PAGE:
KEF/ REF/ TEF update! What does it all mean…?

question-mark-1872665

Recently attending an M25 academic libraries event (university libraries within the M25, and somewhat beyond in the case of some of us such as Brookes and Reading!) was an opportunity to catch up with ex Brookes colleagues and find out more on the above frameworks.

The KEF: Knowledge Exchange Framework is designed by the Government to help universities to focus on how best to improve communication with the public, government and business. Although speakers highlighted this was not specifically a library focused framework there could be opportunities for us to promote some of our services and events that communicate to a wider audience (eg the upcoming lecture on the Science and Business of spirits and beer‘ from Professor Katherine Smart who was instrumental, along with our Director of Library Service Dr Helen Workman, in setting up our National Brewing Library at Oxford Brookes).

The REF: Research Excellence Framework is a system for assessing the quality of UK higher education research. David Seeney (Executive Chair Research England) gave us the message that all was on track for the 2021 REF, and the previous REF (2014) and work on Open Access (OA) since building up to 2021, has ensured 54% of UK academic output is OA compliant. For more information on OA and Scholarly Communications generally please take a look at our Scholarly Communications Team’s excellent blog: Brookes OA.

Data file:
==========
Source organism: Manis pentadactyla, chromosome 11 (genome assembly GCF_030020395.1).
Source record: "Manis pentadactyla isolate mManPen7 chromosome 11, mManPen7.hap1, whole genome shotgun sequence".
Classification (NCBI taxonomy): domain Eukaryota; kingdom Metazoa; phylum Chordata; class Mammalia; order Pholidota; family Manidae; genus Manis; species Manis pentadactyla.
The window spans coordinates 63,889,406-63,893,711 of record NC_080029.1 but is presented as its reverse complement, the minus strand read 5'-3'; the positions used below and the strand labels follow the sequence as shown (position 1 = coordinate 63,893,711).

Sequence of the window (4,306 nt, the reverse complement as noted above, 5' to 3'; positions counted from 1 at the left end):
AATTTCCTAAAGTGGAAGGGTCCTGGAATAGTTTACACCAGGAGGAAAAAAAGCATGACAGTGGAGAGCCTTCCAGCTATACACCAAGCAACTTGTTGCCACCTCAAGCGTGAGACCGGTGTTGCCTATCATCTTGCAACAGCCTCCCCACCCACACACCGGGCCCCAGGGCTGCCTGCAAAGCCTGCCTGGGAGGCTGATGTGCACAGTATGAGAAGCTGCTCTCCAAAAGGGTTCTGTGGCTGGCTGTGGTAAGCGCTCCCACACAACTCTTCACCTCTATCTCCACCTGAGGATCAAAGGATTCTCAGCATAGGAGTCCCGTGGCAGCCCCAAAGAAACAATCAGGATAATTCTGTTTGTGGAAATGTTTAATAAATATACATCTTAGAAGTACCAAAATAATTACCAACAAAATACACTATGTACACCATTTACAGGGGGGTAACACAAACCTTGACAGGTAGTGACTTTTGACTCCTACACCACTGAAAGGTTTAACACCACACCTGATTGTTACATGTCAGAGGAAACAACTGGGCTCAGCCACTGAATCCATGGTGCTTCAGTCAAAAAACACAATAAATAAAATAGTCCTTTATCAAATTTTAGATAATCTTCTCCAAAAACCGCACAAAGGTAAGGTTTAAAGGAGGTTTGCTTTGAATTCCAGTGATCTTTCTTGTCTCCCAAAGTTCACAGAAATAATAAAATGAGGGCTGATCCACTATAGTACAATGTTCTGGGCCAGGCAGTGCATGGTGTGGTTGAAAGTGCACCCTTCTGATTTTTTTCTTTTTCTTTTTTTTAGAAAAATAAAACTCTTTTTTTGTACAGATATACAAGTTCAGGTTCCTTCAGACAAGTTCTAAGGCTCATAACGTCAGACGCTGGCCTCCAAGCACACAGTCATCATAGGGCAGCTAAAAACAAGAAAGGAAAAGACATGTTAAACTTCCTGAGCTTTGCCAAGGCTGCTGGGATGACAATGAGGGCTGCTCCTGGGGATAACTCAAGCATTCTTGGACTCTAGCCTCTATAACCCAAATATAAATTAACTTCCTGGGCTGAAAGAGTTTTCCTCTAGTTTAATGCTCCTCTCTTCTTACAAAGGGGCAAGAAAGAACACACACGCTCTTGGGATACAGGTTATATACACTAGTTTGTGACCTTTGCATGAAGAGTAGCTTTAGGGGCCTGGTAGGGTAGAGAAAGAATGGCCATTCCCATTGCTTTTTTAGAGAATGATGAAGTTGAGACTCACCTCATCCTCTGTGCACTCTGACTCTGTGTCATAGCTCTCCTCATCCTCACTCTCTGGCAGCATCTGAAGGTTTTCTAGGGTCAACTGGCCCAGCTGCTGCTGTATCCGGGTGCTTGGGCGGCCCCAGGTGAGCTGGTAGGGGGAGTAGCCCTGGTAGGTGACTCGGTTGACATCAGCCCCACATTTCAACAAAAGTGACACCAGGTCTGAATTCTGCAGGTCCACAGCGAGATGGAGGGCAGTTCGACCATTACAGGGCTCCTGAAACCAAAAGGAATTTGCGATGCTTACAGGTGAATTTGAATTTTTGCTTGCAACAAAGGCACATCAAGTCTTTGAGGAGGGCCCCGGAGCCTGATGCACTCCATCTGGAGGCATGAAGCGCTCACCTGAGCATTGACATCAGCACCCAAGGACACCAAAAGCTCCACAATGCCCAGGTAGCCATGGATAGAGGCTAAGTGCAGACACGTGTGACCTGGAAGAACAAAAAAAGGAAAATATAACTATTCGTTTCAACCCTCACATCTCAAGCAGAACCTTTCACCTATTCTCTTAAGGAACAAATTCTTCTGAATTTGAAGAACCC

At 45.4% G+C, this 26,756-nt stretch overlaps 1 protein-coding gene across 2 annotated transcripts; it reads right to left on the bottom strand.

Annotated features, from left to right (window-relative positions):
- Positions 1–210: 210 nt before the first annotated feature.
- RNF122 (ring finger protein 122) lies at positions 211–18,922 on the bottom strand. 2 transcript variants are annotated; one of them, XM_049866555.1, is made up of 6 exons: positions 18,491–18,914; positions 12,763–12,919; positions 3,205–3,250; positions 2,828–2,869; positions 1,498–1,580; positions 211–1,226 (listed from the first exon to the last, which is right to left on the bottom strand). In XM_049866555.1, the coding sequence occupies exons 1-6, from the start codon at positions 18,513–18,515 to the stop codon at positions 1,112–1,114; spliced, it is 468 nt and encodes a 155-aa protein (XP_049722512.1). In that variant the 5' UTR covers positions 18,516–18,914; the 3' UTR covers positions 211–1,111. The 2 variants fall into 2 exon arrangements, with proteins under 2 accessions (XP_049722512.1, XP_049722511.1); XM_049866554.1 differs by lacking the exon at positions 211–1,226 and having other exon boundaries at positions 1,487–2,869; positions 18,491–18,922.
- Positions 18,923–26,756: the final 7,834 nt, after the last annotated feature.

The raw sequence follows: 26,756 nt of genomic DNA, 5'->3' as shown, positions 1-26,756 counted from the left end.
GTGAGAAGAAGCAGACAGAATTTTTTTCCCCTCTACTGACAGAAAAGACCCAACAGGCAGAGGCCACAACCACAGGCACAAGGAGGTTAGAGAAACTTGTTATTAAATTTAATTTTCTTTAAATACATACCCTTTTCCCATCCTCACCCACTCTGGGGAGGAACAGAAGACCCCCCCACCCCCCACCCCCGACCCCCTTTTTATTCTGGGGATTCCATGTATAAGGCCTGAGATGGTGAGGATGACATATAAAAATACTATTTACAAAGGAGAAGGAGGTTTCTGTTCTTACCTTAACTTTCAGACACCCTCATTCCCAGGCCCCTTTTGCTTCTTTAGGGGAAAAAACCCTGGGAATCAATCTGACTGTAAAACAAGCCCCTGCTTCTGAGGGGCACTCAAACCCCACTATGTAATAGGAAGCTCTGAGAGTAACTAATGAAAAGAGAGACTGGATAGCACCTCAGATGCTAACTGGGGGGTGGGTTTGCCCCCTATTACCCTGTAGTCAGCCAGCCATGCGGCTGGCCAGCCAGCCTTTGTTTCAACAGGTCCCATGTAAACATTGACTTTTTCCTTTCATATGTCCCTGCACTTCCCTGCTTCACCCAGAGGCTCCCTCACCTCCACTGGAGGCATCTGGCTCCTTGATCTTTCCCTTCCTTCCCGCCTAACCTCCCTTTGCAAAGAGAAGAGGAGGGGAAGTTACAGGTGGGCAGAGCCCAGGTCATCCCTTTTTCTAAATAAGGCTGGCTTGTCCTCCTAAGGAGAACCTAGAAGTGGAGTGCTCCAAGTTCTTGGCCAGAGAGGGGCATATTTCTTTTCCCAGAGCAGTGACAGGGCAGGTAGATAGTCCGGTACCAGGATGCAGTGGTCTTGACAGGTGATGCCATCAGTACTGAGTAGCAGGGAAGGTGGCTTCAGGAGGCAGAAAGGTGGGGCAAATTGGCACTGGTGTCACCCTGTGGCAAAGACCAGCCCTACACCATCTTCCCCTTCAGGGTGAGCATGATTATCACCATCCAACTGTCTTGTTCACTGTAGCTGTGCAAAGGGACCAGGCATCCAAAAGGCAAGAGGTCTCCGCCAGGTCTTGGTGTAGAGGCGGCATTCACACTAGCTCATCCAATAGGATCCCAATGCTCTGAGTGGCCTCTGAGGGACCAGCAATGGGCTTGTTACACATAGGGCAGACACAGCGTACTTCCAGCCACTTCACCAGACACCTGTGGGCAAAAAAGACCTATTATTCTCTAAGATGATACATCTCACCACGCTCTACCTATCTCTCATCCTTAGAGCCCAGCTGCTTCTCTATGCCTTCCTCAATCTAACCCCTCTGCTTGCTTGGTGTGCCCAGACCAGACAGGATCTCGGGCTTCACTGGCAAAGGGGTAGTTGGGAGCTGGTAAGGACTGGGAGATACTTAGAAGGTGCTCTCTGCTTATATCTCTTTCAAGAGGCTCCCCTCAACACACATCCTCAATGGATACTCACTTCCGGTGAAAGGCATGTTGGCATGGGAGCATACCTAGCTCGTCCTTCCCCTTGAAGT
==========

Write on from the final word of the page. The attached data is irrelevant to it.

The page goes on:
Onto the TEF! This is the Teaching Excellence Framework, another UK Government framework which aims to ‘assess excellence in teaching at universities and colleges, and how well they ensure excellent outcomes for their students in terms of graduate-level employment or further study.’ Bronze, silver and gold were awarded to universities in the first TEF in 2017 as whole institution assessments (Brookes got silver). It looks like for the upcoming TEF (probably 2020) the framework will operate at subject level. We can’t be sure of this due to current political uncertainty(!), and may have to undertake another whole institution assessment. There are many ways the strengths of our library service at Brookes can be reflected in the TEF as our work scaffolds so much of students’ learning journeys. For example we provide key hard and electronic resources (and can provide usage metrics), vital learning spaces including different zones for different learning needs (from group work to silent study), multiple information literacy support points (phone, email, live chat and enquiry desks), and in-depth subject based information and digital literacy support from our dedicated Academic Liaison Librarians. We will be working closely with academic colleagues to ensure our successful narratives join with the course TEF submissions as Brookes aims for gold!

– Robert Curry, Associate Director for Learning Resources (Academic)
e-mail: rcurry@brookes.ac.uk

Have you read?
Curry, R. & Farmilo, V., (2019) A defence of subject specialism in academic librarianship‘,
SCONUL Focus 71  

Curry, R., (2017) “Makerspaces: A beneficial new service for Academic Libraries?“, Library Review, Vol. 66 Issue: 4/5, doi: 10.1108/LR-09-2016-0081

Leave a Reply

Fill in your details below or click an icon to log in:

WordPress.com Logo

You are commenting using your WordPress.com account. Log Out /  Change )

Google photo

You are commenting using your Google account. Log Out /  Change )

Twitter picture

You are commenting using your Twitter account. Log Out /  Change )

Facebook photo

You are commenting using your Facebook account. Log Out /  Change )

Connecting to %s